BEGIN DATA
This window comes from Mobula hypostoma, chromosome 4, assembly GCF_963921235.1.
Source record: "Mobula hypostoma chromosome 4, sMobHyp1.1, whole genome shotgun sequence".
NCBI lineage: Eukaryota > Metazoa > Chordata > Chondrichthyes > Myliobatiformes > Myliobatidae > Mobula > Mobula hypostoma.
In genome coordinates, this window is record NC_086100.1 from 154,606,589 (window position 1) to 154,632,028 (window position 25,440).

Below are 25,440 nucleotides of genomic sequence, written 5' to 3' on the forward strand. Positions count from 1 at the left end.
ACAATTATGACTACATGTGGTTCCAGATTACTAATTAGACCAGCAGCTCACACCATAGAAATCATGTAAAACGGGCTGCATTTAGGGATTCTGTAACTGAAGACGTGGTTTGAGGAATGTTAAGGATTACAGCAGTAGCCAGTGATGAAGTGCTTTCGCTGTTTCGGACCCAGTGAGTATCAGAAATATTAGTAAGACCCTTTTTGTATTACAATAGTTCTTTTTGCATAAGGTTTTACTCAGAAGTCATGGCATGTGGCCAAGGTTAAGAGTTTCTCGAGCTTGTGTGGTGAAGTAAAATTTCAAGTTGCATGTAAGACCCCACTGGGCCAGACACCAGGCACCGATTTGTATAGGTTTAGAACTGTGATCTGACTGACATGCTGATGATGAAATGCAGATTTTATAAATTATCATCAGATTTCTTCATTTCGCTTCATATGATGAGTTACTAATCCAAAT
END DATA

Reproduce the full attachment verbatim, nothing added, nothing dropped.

This window comes from Mobula hypostoma, chromosome 4, assembly GCF_963921235.1.
Source record: "Mobula hypostoma chromosome 4, sMobHyp1.1, whole genome shotgun sequence".
NCBI lineage: Eukaryota > Metazoa > Chordata > Chondrichthyes > Myliobatiformes > Myliobatidae > Mobula > Mobula hypostoma.
In genome coordinates, this window is record NC_086100.1 from 154,606,589 (window position 1) to 154,632,028 (window position 25,440).

Below are 25,440 nucleotides of genomic sequence, written 5' to 3' on the forward strand. Positions count from 1 at the left end.
ACAATTATGACTACATGTGGTTCCAGATTACTAATTAGACCAGCAGCTCACACCATAGAAATCATGTAAAACGGGCTGCATTTAGGGATTCTGTAACTGAAGACGTGGTTTGAGGAATGTTAAGGATTACAGCAGTAGCCAGTGATGAAGTGCTTTCGCTGTTTCGGACCCAGTGAGTATCAGAAATATTAGTAAGACCCTTTTTGTATTACAATAGTTCTTTTTGCATAAGGTTTTACTCAGAAGTCATGGCATGTGGCCAAGGTTAAGAGTTTCTCGAGCTTGTGTGGTGAAGTAAAATTTCAAGTTGCATGTAAGACCCCACTGGGCCAGACACCAGGCACCGATTTGTATAGGTTTAGAACTGTGATCTGACTGACATGCTGATGATGAAATGCAGATTTTATAAATTATCATCAGATTTCTTCATTTCGCTTCATATGATGAGTTACTAATCCAAAT